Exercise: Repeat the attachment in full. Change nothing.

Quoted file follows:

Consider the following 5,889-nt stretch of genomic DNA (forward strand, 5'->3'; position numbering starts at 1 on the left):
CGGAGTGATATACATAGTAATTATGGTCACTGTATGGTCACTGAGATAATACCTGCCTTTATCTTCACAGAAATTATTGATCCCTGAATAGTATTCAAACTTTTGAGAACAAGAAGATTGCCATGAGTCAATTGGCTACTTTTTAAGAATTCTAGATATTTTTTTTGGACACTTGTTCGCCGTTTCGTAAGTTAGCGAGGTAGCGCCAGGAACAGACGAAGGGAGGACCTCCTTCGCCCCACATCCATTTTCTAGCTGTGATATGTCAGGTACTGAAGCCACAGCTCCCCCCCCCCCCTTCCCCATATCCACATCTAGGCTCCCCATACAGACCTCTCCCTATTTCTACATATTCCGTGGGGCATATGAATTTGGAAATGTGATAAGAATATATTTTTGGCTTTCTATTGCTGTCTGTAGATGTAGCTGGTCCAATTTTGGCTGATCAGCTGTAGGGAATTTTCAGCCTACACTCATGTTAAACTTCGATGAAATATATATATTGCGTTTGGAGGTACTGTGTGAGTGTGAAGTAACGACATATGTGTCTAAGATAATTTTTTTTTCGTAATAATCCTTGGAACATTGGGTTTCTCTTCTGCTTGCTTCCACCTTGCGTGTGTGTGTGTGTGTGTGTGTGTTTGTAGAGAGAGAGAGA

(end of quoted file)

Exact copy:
Consider the following 5,889-nt stretch of genomic DNA (forward strand, 5'->3'; position numbering starts at 1 on the left):
CGGAGTGATATACATAGTAATTATGGTCACTGTATGGTCACTGAGATAATACCTGCCTTTATCTTCACAGAAATTATTGATCCCTGAATAGTATTCAAACTTTTGAGAACAAGAAGATTGCCATGAGTCAATTGGCTACTTTTTAAGAATTCTAGATATTTTTTTTGGACACTTGTTCGCCGTTTCGTAAGTTAGCGAGGTAGCGCCAGGAACAGACGAAGGGAGGACCTCCTTCGCCCCACATCCATTTTCTAGCTGTGATATGTCAGGTACTGAAGCCACAGCTCCCCCCCCCCCCTTCCCCATATCCACATCTAGGCTCCCCATACAGACCTCTCCCTATTTCTACATATTCCGTGGGGCATATGAATTTGGAAATGTGATAAGAATATATTTTTGGCTTTCTATTGCTGTCTGTAGATGTAGCTGGTCCAATTTTGGCTGATCAGCTGTAGGGAATTTTCAGCCTACACTCATGTTAAACTTCGATGAAATATATATATTGCGTTTGGAGGTACTGTGTGAGTGTGAAGTAACGACATATGTGTCTAAGATAATTTTTTTTTCGTAATAATCCTTGGAACATTGGGTTTCTCTTCTGCTTGCTTCCACCTTGCGTGTGTGTGTGTGTGTGTGTGTGTTTGTAGAGAGAGAGAGA